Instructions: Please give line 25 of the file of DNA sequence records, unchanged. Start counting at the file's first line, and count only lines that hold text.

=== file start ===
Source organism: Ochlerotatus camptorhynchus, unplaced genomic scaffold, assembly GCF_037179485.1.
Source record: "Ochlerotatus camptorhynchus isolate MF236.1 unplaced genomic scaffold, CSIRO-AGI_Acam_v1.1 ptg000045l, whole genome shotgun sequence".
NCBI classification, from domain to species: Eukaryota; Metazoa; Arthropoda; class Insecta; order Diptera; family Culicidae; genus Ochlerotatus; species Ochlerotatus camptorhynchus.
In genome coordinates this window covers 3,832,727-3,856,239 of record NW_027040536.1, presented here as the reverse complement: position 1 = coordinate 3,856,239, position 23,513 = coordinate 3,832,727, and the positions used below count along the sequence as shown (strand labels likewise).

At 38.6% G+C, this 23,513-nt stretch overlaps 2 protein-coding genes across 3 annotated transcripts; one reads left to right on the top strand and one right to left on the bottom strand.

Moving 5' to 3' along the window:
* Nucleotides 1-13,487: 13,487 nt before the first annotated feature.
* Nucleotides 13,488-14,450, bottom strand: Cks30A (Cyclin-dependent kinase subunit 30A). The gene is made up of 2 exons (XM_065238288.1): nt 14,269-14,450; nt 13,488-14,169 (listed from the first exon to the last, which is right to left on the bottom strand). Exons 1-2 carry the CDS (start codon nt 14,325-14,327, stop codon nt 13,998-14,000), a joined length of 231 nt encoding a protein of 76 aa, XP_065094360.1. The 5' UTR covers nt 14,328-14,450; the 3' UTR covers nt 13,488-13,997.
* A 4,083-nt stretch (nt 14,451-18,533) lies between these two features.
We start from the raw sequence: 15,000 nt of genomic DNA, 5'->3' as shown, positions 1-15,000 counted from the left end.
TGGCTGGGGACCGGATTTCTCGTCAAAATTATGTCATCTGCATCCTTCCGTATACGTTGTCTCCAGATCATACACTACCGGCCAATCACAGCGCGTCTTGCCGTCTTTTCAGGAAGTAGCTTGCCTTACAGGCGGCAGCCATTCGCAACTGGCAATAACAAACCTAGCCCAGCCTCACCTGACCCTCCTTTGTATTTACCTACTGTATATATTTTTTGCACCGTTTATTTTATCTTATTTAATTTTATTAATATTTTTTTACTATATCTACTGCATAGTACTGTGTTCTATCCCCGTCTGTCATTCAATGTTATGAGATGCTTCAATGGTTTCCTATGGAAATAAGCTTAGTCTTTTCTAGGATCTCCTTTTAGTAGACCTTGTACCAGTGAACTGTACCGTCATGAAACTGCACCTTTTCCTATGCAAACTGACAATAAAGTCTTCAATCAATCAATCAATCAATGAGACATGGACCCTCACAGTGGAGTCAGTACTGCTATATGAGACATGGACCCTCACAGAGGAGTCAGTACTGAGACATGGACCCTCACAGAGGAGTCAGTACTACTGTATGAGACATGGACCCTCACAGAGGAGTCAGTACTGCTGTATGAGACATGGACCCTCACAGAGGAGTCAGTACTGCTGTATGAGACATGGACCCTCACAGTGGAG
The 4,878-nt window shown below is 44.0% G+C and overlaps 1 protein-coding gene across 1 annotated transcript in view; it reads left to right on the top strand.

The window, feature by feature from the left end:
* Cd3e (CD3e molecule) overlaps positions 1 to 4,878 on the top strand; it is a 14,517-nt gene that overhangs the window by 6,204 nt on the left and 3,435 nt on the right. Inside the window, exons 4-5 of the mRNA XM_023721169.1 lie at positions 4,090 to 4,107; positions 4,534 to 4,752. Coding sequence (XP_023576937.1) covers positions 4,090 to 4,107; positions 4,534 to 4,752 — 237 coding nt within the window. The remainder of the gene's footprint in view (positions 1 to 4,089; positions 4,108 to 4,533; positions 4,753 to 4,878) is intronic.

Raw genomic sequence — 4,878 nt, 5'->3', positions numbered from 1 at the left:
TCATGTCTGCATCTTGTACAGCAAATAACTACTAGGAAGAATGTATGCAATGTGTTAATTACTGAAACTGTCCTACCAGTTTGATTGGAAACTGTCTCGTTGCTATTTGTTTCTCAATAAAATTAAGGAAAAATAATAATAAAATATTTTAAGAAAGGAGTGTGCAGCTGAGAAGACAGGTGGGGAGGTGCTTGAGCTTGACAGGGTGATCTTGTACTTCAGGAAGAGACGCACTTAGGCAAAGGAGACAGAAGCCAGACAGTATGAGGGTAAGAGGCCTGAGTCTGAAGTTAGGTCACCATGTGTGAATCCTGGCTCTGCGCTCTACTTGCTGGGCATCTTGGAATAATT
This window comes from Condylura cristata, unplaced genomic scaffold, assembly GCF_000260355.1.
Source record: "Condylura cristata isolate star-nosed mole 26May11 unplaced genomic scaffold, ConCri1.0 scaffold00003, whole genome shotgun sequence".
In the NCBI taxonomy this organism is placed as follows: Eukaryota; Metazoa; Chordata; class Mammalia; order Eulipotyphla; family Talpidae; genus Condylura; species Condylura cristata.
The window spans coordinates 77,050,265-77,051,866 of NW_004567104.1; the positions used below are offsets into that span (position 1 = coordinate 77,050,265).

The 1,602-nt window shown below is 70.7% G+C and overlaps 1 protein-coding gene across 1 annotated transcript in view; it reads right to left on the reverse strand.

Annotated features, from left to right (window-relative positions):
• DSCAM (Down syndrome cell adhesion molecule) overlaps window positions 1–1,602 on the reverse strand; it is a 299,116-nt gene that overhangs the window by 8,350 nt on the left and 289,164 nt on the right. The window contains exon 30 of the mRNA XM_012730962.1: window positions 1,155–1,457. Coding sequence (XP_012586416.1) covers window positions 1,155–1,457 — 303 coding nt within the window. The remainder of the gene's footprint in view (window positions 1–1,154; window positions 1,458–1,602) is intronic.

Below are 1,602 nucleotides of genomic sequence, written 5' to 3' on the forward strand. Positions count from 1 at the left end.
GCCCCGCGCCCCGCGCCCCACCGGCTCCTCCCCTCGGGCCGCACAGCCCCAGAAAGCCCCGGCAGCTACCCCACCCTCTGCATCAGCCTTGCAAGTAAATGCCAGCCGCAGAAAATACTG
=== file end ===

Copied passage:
GCCCCGCGCCCCGCGCCCCACCGGCTCCTCCCCTCGGGCCGCACAGCCCCAGAAAGCCCCGGCAGCTACCCCACCCTCTGCATCAGCCTTGCAAGTAAATGCCAGCCGCAGAAAATACTG